March 27, 2018
When I heard that Michael Bennett would be in Germantown on Saturday night to talk about his book “Things That Make White People Uncomfortable,” it made me – a white person – anything but uncomfortable.
This, because I would like nothing more than to hear the new Philadelphia Eagles defensive end talk about that whole mess down in Texas, where police have made the rather unbelievable assertion that he assaulted an elderly, paraplegic security guard at Super Bowl LI.
I say unbelievable not in an effort to blame the victim.
I say it because absolutely nothing about the case makes sense, from the time it took to bring charges, to the very notion of the stadium or league hiring an elderly paraplegic woman to work security at its international showcase of a game.
I wasn’t there, though, so I can’t speak to what specifically went down.
I’m a sentient being, though. So, when I see a police chief – in this case, Houston’s Art Acevedo – mount that soapbox and chirp phrases like “morally bankrupt” and “pretty pathetic,” just months after his high-profile target clashed with law-enforcement peers in Las Vegas, red flags appear as far as the eye can see.
Add to that the fact that the outspoken player’s controversial book is slated to be released next week, and it’s not all that difficult to compose a theory that the charges were a pre-emptive shot at a man whose initial public statement upon becoming an Eagle was “Free Meek Mill.”
Bennett was a little busy down in Texas this week, as you can see below.
While Uncle Bobbie’s Coffee & Books – the Germantown establishment sponsoring the discussion and book signing at the People’s Sanctuary (5507 Germantown Ave.) – said Monday that the event was still on, it remained up in the air a day later as to whether it would really happen.
(UPDATE: On Wednesday, the store announced the event was postponed.)
Seeing what I’ve seen about Bennett, I’d like to think he would still do the event. After all, holding court about the case (and other topics about which he's been vocal, as is his right as an American) would make a whole lot of white people a whole lot of uncomfortable.
On Monday, publisher Haymarket Books posted a “We Stand with Michael Bennett” statement co-signed by 16 supporters including John Carlos of raised-fist-on-Olympic-podium fame.
It deemed the assault charges “absurd, curiously timed, and deadly serious” and demanded that the charges be dropped “so Michael Bennett can get back to his life and important work.”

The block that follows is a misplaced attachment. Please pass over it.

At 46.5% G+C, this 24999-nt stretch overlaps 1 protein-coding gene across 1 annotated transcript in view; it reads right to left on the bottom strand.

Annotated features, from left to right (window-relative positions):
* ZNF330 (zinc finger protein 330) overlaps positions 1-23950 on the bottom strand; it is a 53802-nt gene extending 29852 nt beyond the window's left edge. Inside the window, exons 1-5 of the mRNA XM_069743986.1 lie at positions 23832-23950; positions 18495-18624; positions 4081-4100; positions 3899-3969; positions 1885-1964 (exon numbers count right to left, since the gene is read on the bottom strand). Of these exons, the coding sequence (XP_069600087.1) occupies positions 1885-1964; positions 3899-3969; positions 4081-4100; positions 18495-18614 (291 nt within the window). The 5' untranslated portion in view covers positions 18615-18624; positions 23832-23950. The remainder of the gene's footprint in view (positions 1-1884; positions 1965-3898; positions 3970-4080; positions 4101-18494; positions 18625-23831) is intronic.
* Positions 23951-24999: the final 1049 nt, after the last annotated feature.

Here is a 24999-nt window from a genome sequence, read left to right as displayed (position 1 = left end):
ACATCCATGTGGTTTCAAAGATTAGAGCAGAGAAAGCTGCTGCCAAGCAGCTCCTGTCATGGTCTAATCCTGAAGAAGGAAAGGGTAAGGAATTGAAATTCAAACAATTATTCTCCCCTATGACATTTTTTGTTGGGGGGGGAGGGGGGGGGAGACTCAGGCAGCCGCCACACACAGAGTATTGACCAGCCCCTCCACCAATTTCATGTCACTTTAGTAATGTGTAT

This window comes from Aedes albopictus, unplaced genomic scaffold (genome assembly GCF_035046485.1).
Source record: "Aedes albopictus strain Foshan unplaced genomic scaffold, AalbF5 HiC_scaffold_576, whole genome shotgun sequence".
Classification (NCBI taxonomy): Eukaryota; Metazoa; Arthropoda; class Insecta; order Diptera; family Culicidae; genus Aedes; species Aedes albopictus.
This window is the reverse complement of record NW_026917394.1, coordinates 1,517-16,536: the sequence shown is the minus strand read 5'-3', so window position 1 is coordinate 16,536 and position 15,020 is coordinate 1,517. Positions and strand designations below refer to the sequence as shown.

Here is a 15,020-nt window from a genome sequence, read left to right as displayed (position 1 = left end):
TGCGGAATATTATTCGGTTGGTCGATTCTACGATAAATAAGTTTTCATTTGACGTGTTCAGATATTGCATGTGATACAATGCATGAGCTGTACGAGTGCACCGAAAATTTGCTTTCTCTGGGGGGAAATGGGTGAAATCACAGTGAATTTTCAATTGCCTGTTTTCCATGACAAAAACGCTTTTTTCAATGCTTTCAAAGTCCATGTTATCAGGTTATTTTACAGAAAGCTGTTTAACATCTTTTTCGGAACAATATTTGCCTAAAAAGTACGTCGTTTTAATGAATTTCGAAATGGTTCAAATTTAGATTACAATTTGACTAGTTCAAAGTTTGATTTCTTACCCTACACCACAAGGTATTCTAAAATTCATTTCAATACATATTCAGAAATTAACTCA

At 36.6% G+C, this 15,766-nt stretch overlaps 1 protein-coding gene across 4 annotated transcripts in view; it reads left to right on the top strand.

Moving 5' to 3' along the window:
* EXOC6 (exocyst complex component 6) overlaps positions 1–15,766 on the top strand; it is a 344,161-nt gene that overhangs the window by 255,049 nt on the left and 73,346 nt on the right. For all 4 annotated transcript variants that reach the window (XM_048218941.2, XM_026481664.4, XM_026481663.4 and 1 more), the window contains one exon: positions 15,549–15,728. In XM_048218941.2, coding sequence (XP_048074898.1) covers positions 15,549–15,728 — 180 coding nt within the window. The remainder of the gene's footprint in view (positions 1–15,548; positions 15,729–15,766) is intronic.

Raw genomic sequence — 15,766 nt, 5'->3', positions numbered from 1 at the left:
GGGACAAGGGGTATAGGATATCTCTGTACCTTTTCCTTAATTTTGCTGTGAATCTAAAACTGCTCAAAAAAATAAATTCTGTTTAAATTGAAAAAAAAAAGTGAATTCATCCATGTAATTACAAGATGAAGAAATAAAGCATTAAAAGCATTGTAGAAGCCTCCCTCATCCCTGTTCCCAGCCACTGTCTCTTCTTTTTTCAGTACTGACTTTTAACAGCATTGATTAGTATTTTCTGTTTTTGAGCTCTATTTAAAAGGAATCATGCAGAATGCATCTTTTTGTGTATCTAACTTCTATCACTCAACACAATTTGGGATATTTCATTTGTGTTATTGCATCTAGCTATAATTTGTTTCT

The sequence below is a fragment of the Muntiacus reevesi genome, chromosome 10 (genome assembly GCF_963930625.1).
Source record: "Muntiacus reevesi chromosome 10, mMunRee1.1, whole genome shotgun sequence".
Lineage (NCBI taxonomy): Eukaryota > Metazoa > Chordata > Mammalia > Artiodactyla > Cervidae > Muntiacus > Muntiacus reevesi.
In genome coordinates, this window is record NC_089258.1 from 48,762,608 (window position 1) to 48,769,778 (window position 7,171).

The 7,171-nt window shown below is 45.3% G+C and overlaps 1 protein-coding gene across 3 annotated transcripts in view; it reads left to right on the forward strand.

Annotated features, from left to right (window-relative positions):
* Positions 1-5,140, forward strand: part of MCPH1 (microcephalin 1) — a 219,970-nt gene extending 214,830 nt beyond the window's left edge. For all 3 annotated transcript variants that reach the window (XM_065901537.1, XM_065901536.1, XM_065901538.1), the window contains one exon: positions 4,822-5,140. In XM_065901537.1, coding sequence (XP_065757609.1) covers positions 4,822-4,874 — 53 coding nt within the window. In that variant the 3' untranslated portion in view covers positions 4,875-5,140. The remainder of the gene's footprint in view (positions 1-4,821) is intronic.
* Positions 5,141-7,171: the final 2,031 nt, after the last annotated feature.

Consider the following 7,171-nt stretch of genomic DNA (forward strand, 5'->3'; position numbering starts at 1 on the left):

“We also question the timing of these charges, taking place as Michael has become more widely recognized as an outspoken opponent of police brutality and corruption and is about to release a book in which he speaks about why he chose to protest police violence and racial inequality during the national anthem over the course of the 2017 NFL season,” it continued.
These are things I would like to talk to Bennett about in Germantown on Saturday if the opportunity arises (or, if it's postponed, at a later date.)
In the meantime, I reached out to his co-writer, Dave Zirin, Tuesday morning who wasn’t scheduled to be at the event and, at Bennett’s request, didn’t comment on the Houston stuff.
He did, however, describe the book as a “memoir/manifesto that aims to talk about issues most of these books don’t touch, centrally why an NFL player would risk his job to protest racial inequality during the national anthem.”
He also said the book is “honest, funny, vulnerable and uncomfortable.” (My advance copy is en route, so I know not whether I'll describe it similarly.)
“I think Philly fans, known for their hard edges and the kind of biting humor that leaves a mark, will love it,” he offered.
Of that last note, I’m not so sure.
Certainly, Eagles fans who think along the same socio-political lines that I do might love it.
The fact of the matter is some will be so turned off by the title that they’ll lash out with their predisposed notions about race, not even bothering to read – or listen – to what Bennett has to write and say.
Heck, maybe they'll keep pretending they're sticking to their NFL boycott since players of a different (and some of their own) race decided to kneel in a protest that was misrepresented as many things it wasn't.
Good for them.
Those are the people – like the ones you’ll see commenting on this piece without reading far enough to see this namecheck – who need to be made uncomfortable.
If it takes attention drawn to a book event in Germantown to do it, even better. That's why it'd be a shame if the apparently trumped up charges in Texas take that opportunity away.